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The Charles Darwin Foundation’s Terrestrial Sciences team began the first Biodiversity Survey of Floreana Island this January. For nearly one month, five groups of scientists, led by CDF Terrestrial Sciences Director Rodolfo Martinez and Biodiversity Program Leader Frank Bungartz, gathered information in 30 quadrants representing all biodiversity zones on Floreana.
The CDF science teams focused their research efforts on vascular plants, lichens and bryophytes, vertebrates, terrestrial invertebrates (ants, in particular), and soil characterization.
Patricia Jaramillo and Anne Guezou, CDF scientists in charge of the vascular plant portion of the study, collected 148 species, of which 39 were endemic, 66 native, and 43 introduced, including 4 new reports for Floreana: Axonopus compressus, Cochlidium sp., Senna pistaciifolia, and Chenopodium ambrosioides. They also gathered 433 plant specimens that are being processed for inclusion in the CDF’s herbarium collections and database.
Frank Bungartz, Frauke Ziemmeck and Alba Yánez conducted the lichen and bryophyte study on the island. Some of the most common lichen species were identified during the field work and a wide range of lichens were observed throughout all vegetation zones. Bryophytes, however, were found to be confined to the humid highlands. More detailed research to identify the less common species has now begun in CDF laboratories.
One important field-study finding was the rediscovery of two lichen species: Dyplolabia afzelii, first reported in 1971 on Santiago Island, and Lobariella pallida, reported only twice in the Galapagos. Bungartz remarked, “The ability to describe new species and at the same time rediscover others is very exciting. Fungi, lichens, and bryophytes make up a diverse element of the life on earth and are essential to understanding how ecosystems work. Biodiversity is more than the sum of its parts.”
Gustavo Jimenez and Luis Ortiz carried out the vertebrate field work. Jimenez explained, “We recorded 23 bird species and 2 reptile species in the study quadrants, while 10 bird species, 6 reptile species, and 2 mammal species were found outside the study areas, in addition to 7 introduced species.” It is important to mention that the Medium Tree Finch was recorded in several parts of the Floreana highlands, particularly in humid habitats. Cat and rat feces were found in several of the study quadrants, as well as outside of the plots. Currently data are being analyzed to assess the abundance and distribution of these introduced species.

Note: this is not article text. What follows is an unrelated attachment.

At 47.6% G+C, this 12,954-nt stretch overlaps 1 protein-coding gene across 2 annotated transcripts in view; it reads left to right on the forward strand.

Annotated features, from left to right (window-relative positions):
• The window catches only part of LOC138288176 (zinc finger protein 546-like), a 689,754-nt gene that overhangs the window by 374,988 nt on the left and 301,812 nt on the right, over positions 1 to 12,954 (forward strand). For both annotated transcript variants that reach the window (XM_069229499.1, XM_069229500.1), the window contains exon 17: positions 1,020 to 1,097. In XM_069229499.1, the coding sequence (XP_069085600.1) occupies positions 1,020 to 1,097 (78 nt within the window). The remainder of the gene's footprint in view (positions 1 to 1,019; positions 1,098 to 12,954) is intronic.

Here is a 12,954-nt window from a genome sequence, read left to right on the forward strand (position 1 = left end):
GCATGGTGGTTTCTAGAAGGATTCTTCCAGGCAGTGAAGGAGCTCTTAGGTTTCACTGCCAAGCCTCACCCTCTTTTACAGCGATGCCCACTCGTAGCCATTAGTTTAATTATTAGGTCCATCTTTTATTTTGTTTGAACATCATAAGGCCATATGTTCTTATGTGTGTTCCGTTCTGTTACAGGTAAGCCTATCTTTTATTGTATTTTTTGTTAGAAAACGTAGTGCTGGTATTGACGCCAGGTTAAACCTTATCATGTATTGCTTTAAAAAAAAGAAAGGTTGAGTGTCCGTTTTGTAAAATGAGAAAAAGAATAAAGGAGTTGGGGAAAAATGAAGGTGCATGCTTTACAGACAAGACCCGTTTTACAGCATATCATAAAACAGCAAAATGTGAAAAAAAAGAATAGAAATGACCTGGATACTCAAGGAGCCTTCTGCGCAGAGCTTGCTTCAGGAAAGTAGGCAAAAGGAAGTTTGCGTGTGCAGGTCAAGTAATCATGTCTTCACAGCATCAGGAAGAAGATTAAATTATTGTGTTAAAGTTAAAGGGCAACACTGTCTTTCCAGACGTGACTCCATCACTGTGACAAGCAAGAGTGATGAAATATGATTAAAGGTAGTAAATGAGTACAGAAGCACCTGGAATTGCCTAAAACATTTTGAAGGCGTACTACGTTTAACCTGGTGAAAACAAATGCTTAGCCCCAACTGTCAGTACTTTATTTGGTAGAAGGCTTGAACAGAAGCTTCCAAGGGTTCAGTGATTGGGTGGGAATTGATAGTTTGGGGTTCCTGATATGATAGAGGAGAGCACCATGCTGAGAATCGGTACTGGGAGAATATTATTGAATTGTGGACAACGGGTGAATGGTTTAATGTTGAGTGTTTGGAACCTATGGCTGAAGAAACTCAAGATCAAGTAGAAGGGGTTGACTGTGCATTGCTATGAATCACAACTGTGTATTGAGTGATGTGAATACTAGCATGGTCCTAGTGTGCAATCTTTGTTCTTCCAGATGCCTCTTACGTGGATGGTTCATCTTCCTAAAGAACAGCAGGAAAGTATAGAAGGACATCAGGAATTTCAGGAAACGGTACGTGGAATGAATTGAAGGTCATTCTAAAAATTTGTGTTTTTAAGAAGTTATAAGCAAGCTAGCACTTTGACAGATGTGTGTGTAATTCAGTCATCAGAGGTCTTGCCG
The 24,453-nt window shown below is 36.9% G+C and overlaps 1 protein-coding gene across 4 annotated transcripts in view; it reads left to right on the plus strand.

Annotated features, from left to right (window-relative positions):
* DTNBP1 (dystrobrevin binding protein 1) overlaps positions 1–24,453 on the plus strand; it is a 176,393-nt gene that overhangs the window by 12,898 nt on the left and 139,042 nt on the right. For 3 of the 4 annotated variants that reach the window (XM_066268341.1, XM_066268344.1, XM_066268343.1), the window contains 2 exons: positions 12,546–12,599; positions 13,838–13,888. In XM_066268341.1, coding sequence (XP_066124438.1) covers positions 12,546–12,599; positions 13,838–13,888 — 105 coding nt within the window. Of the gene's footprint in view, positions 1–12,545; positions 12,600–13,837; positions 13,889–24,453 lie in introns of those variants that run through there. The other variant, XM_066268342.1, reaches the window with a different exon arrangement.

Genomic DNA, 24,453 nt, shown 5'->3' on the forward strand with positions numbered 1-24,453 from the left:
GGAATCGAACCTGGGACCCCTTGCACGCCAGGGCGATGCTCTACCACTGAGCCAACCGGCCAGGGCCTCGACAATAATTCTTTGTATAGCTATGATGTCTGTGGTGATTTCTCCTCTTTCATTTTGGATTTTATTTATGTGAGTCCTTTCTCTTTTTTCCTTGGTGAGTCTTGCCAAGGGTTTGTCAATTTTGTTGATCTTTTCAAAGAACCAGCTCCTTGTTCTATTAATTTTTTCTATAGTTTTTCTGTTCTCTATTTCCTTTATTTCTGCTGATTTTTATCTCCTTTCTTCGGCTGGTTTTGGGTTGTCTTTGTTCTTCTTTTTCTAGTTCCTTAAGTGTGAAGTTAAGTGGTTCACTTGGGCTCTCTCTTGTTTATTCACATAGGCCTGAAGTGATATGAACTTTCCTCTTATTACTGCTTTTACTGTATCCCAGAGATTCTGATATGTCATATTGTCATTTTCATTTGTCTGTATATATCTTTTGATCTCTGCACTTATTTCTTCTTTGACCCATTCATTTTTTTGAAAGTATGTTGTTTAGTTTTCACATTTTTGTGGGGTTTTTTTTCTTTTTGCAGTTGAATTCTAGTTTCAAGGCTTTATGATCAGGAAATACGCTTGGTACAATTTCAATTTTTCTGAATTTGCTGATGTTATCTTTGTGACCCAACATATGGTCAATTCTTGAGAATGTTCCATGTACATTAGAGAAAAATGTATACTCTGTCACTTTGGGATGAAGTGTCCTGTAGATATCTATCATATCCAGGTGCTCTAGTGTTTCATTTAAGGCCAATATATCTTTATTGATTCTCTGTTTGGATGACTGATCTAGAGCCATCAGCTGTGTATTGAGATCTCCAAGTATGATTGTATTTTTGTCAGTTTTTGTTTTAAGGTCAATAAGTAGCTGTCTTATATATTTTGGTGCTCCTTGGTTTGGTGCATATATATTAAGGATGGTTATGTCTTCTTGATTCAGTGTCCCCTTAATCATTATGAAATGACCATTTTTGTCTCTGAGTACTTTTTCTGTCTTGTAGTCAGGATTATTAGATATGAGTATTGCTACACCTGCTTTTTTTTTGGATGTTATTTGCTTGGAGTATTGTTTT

Henri Herrera handled the invertebrate part of the study, reporting the presence of fire ants (Wasmannia auropunctata and Solenopsis geminata) throughout most of the humid highlands as well as being present in some habitats of the island’s arid zone. The inventory of ants and other invertebrates requires additional survey work and is expected to conclude after a subsequent field-trip. The information already obtained now will be used to evaluate the conservation status of some native ant species, such as the endemic and endangered Camponotus macilentus.
Soil samples collected by Rodolfo Martinez from the 30 plots will be analyzed in the laboratory to determine soil fertility status on land devoted to farming in areas with both native and invasive vegetation. This analysis will enable development of strategies to enhance soil fertility where necessary. Moreover, all the data collected will be used to draw up a detailed map of Floreana vegetation with the help of satellite images.
The Floreana biodiversity data survey combined the efforts of the CDF field team and the invaluable support of the Galapagos National Park Service and its technical office on Floreana Island.